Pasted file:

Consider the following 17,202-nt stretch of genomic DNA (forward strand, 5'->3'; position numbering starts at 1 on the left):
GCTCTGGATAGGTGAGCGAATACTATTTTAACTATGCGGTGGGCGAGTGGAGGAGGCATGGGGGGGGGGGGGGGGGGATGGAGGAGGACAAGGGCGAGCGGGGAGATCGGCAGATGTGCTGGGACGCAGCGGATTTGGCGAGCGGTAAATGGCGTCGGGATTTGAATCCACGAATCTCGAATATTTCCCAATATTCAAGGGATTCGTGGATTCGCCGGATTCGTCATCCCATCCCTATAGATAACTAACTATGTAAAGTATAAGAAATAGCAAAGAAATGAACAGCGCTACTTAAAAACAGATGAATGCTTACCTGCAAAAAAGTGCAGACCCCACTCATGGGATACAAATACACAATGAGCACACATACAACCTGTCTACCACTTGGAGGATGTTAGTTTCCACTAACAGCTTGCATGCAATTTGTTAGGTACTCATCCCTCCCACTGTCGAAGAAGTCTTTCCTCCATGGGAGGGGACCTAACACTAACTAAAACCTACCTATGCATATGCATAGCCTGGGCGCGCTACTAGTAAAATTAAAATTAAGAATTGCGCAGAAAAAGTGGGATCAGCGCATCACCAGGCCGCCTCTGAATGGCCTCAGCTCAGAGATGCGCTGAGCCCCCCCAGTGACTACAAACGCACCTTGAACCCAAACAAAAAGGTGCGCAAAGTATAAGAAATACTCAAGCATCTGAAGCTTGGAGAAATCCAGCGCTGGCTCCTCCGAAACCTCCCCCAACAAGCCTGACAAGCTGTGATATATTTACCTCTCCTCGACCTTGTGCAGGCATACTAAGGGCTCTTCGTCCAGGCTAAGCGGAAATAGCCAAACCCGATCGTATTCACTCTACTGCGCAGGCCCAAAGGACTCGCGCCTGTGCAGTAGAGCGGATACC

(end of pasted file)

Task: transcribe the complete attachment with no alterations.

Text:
Consider the following 17,202-nt stretch of genomic DNA (forward strand, 5'->3'; position numbering starts at 1 on the left):
GCTCTGGATAGGTGAGCGAATACTATTTTAACTATGCGGTGGGCGAGTGGAGGAGGCATGGGGGGGGGGGGGGGGGGATGGAGGAGGACAAGGGCGAGCGGGGAGATCGGCAGATGTGCTGGGACGCAGCGGATTTGGCGAGCGGTAAATGGCGTCGGGATTTGAATCCACGAATCTCGAATATTTCCCAATATTCAAGGGATTCGTGGATTCGCCGGATTCGTCATCCCATCCCTATAGATAACTAACTATGTAAAGTATAAGAAATAGCAAAGAAATGAACAGCGCTACTTAAAAACAGATGAATGCTTACCTGCAAAAAAGTGCAGACCCCACTCATGGGATACAAATACACAATGAGCACACATACAACCTGTCTACCACTTGGAGGATGTTAGTTTCCACTAACAGCTTGCATGCAATTTGTTAGGTACTCATCCCTCCCACTGTCGAAGAAGTCTTTCCTCCATGGGAGGGGACCTAACACTAACTAAAACCTACCTATGCATATGCATAGCCTGGGCGCGCTACTAGTAAAATTAAAATTAAGAATTGCGCAGAAAAAGTGGGATCAGCGCATCACCAGGCCGCCTCTGAATGGCCTCAGCTCAGAGATGCGCTGAGCCCCCCCAGTGACTACAAACGCACCTTGAACCCAAACAAAAAGGTGCGCAAAGTATAAGAAATACTCAAGCATCTGAAGCTTGGAGAAATCCAGCGCTGGCTCCTCCGAAACCTCCCCCAACAAGCCTGACAAGCTGTGATATATTTACCTCTCCTCGACCTTGTGCAGGCATACTAAGGGCTCTTCGTCCAGGCTAAGCGGAAATAGCCAAACCCGATCGTATTCACTCTACTGCGCAGGCCCAAAGGACTCGCGCCTGTGCAGTAGAGCGGATACC